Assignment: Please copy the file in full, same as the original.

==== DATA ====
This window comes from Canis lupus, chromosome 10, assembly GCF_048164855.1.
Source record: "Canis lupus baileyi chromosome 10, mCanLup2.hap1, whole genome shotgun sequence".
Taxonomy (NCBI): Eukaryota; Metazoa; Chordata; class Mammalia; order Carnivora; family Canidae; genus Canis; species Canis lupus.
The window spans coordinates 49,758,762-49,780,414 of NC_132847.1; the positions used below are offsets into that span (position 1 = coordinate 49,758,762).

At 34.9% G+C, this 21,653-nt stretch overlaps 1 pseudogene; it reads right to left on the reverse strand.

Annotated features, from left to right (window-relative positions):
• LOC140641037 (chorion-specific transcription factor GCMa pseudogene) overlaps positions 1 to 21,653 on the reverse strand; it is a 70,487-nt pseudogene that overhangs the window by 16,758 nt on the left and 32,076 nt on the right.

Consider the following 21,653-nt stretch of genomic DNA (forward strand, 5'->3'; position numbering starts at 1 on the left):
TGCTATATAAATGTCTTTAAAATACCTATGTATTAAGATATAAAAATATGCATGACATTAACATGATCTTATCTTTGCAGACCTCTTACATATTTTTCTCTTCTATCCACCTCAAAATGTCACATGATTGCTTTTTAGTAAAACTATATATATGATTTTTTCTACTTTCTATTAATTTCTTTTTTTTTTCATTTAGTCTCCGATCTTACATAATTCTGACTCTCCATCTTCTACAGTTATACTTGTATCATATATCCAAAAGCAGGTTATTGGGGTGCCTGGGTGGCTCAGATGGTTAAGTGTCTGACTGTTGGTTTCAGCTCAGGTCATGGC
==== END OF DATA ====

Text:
This window comes from Canis lupus, chromosome 10, assembly GCF_048164855.1.
Source record: "Canis lupus baileyi chromosome 10, mCanLup2.hap1, whole genome shotgun sequence".
Taxonomy (NCBI): Eukaryota; Metazoa; Chordata; class Mammalia; order Carnivora; family Canidae; genus Canis; species Canis lupus.
The window spans coordinates 49,758,762-49,780,414 of NC_132847.1; the positions used below are offsets into that span (position 1 = coordinate 49,758,762).

At 34.9% G+C, this 21,653-nt stretch overlaps 1 pseudogene; it reads right to left on the reverse strand.

Annotated features, from left to right (window-relative positions):
• LOC140641037 (chorion-specific transcription factor GCMa pseudogene) overlaps positions 1 to 21,653 on the reverse strand; it is a 70,487-nt pseudogene that overhangs the window by 16,758 nt on the left and 32,076 nt on the right.

Consider the following 21,653-nt stretch of genomic DNA (forward strand, 5'->3'; position numbering starts at 1 on the left):
TGCTATATAAATGTCTTTAAAATACCTATGTATTAAGATATAAAAATATGCATGACATTAACATGATCTTATCTTTGCAGACCTCTTACATATTTTTCTCTTCTATCCACCTCAAAATGTCACATGATTGCTTTTTAGTAAAACTATATATATGATTTTTTCTACTTTCTATTAATTTCTTTTTTTTTTCATTTAGTCTCCGATCTTACATAATTCTGACTCTCCATCTTCTACAGTTATACTTGTATCATATATCCAAAAGCAGGTTATTGGGGTGCCTGGGTGGCTCAGATGGTTAAGTGTCTGACTGTTGGTTTCAGCTCAGGTCATGGC